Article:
A Driver Education Teaching Exercise for Parents

A Driver Education Teaching Exercise for Parents

Andy Pilgrim's picture
Sep 16 2016 / By Andy Pilgrim
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I have spent the last 6 years developing driver education teaching materials specifically targeted to parents. The main reason? The moment parents turn their child’s safety seat around to face front, they become a driver education teacher.

I have thousands of completed traffic safety evaluations, mostly from children 9 to 18 years old which overwhelmingly show children learn driving habits and behaviors from watching their parents drive as they grow up. The majority of new drivers (less than 5 years driving experience) consider their parents to be the biggest influence on how they drive.

This is not what most parents believe. Research shows most parents mistakenly think the biggest influence on their children’s driving is their driver education teacher or peers. Even more surprising to many: laws and tragic stories have the least effect on new driver behavior.

So this month, I have a helpful exercise for parents. Many have told me this really helps as they start the learning to drive process with their kids.

NOTE: We are going to assume your child wants to learn how to drive and obtain their license. I urge parents not to force a child to learn to drive if they don’t want to. If kids are a little nervous, that is ok and understandable, but if they really don’t want to start the learning to drive process, I urge parents to wait until they are ready.
I’m going to explain right seat commentary driving. Yup. No misprint. I said right seat, as in passenger seat commentary driving.

Many parents and teens are nervous in the beginning. Becoming comfortable and effective in right seat commentary driving can help calm everyone’s nerves, before a teen ever gets into the driver seat. It’s also an option for parents to think about if initial driving lessons don't go well.

Commentary driving involves you, the parent driving, and the child sitting in the passenger seat. Before driving begins, all phones are off and preferably put in the trunk. The radio is also off, everyone is calm, no eating or drinking and no hands free phone use. In other words, zero distractions.

There are two main questions I suggest parents ask their child passenger to focus on, as the parent drives:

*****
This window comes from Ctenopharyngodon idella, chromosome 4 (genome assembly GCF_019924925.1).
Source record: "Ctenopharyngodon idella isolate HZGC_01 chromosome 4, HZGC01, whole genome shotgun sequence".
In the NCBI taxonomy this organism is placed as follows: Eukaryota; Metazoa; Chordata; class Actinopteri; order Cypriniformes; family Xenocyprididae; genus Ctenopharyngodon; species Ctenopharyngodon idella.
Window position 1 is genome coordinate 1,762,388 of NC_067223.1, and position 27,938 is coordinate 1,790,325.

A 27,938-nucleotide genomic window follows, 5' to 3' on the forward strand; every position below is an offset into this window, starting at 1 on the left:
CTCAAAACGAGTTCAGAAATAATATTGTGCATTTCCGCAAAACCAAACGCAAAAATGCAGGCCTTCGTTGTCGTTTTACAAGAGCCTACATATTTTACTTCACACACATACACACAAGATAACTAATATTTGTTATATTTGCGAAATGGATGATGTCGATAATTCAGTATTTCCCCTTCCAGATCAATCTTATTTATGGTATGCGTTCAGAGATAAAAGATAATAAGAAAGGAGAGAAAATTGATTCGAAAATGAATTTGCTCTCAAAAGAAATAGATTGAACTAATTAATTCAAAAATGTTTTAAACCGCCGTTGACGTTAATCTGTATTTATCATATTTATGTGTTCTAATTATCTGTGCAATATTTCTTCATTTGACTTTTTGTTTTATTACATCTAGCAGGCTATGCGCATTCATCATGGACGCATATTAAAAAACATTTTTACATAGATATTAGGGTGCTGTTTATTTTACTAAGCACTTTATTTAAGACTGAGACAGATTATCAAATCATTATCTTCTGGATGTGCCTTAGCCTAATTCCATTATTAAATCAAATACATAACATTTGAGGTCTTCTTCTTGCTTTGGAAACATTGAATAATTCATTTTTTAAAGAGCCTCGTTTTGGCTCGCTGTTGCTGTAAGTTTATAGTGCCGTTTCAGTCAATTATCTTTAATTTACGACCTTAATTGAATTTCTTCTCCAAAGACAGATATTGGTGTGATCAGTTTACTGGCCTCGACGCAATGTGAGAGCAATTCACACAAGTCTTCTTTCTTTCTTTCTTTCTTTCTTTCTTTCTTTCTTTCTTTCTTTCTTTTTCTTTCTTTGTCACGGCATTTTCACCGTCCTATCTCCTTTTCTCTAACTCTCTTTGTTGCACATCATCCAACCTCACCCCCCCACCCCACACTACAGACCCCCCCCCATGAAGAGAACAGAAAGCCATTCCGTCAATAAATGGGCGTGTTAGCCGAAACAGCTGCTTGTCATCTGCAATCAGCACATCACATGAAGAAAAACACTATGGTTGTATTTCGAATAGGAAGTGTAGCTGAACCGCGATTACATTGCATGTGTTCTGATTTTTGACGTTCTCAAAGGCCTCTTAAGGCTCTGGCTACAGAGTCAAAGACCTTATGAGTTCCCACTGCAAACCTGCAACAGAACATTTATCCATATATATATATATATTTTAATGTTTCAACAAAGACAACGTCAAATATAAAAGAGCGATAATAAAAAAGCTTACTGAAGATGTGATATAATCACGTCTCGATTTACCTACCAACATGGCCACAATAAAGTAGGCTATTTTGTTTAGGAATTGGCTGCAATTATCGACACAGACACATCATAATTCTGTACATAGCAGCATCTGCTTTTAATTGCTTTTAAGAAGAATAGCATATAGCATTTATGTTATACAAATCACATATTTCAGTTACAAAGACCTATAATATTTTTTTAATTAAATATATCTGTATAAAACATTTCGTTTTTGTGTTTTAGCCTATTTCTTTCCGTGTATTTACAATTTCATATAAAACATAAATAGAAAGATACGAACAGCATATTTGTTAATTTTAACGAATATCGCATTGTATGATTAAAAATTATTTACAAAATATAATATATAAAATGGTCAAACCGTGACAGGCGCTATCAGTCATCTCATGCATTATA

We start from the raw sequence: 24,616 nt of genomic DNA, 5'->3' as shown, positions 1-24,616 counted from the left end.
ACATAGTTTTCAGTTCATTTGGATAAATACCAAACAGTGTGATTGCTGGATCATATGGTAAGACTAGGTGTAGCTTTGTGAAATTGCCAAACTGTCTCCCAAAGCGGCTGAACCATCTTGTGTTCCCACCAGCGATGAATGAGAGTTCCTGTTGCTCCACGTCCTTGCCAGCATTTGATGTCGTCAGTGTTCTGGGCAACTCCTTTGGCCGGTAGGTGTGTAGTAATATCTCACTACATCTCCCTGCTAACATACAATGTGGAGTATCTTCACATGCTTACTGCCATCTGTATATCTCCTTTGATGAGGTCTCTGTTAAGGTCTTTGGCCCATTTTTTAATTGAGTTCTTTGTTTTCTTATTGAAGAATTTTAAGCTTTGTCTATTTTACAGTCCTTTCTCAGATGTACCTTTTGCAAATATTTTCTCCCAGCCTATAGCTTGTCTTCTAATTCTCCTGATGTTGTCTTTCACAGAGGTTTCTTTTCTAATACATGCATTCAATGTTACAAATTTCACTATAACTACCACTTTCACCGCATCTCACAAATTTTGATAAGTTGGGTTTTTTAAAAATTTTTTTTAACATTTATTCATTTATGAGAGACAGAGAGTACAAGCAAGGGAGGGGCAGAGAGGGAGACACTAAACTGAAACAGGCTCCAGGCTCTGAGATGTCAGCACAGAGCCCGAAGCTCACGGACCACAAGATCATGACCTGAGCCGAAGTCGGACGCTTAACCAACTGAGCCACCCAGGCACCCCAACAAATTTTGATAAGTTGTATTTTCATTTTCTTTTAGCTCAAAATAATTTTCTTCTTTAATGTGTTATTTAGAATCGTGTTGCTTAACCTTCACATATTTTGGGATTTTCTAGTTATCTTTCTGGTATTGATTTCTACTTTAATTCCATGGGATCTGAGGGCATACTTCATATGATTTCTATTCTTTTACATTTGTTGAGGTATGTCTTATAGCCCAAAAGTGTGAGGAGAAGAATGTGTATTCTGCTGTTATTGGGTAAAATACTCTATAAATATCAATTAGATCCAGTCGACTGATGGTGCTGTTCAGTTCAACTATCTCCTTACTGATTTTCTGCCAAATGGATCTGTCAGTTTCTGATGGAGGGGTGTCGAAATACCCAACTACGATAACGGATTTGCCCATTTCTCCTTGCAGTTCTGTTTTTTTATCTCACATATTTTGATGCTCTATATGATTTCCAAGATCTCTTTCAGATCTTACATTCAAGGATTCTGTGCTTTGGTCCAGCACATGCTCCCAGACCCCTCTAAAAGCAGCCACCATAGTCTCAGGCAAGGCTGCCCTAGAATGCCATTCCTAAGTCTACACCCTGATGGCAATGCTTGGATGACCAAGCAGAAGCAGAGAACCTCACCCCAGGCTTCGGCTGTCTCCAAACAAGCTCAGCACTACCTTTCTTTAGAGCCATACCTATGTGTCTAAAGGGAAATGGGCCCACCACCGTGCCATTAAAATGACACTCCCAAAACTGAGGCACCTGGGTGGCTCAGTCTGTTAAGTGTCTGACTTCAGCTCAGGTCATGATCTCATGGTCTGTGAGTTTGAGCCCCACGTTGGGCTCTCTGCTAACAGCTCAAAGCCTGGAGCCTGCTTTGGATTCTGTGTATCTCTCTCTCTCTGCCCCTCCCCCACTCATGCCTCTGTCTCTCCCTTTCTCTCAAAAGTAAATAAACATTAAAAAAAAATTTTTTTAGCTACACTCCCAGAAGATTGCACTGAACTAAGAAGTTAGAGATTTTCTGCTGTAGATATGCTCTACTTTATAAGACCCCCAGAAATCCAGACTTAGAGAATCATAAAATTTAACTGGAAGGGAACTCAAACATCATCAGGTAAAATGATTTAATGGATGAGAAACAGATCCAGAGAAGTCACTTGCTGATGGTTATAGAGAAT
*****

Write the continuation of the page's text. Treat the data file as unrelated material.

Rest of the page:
1. What do you see on the road clearly that could affect our driving?
2. Where could hidden/less obvious danger come from?

Here are some responses you would want to hear from your child as an answer to the first question:

• I see a vehicle coming from the other direction.
• I see a vehicle waiting to pull into traffic.
• I see a pedestrian walking a dog.
• A traffic light is changing to red and we have a vehicle tailgating us.
• I see a vehicle waiting to turn in front of us.

For the second question, look for answers like these:
• I see a green light intersection meaning we should look for a red light runner.
• Parked vehicles and big trucks can mean blind spots or hidden dangers.
• Buildings, trees or foliage may be close to the street which means hidden driveways
• Gas stations and strip malls could mean vehicles suddenly exiting.
• The edge of the road drops off sharply.

Right seat commentary driving helps develop situational awareness, blind spot recognition and eye scanning skills. These skills are vital to help all drivers avoid crashes but are even more important to inexperienced new drivers.

If you are worried your child might not yet have the maturity to start driving, I advise you try right seat commentary driving. If your child doesn’t want to try commentary driving or doesn’t take it seriously, this will confirm your suspicions; they are probably not ready.

There has been a massive increase in deaths and serious injuries for pedestrians and cyclists over the last 5 years. The safety and awareness skills learned by right seat commentary driving also apply when children are riding bicycles, playing outside or riding skate boards.

Many parents have told me how enthusiastic their younger children become about commentary driving. A friend of mine was doing the exercise with their 15-year-old and soon their 10-year-old wanted to try, too. The earlier we teach our kids about these concepts, the safer they will be as pedestrians, cyclists and ultimately—drivers.

For more information about these topics and beyond, I urge you to watch The Parent Driving Zone DVD. Free copies for DriveitHOME reader are available at tsef.org while supplies last.

I’ll see you here next month with another post!

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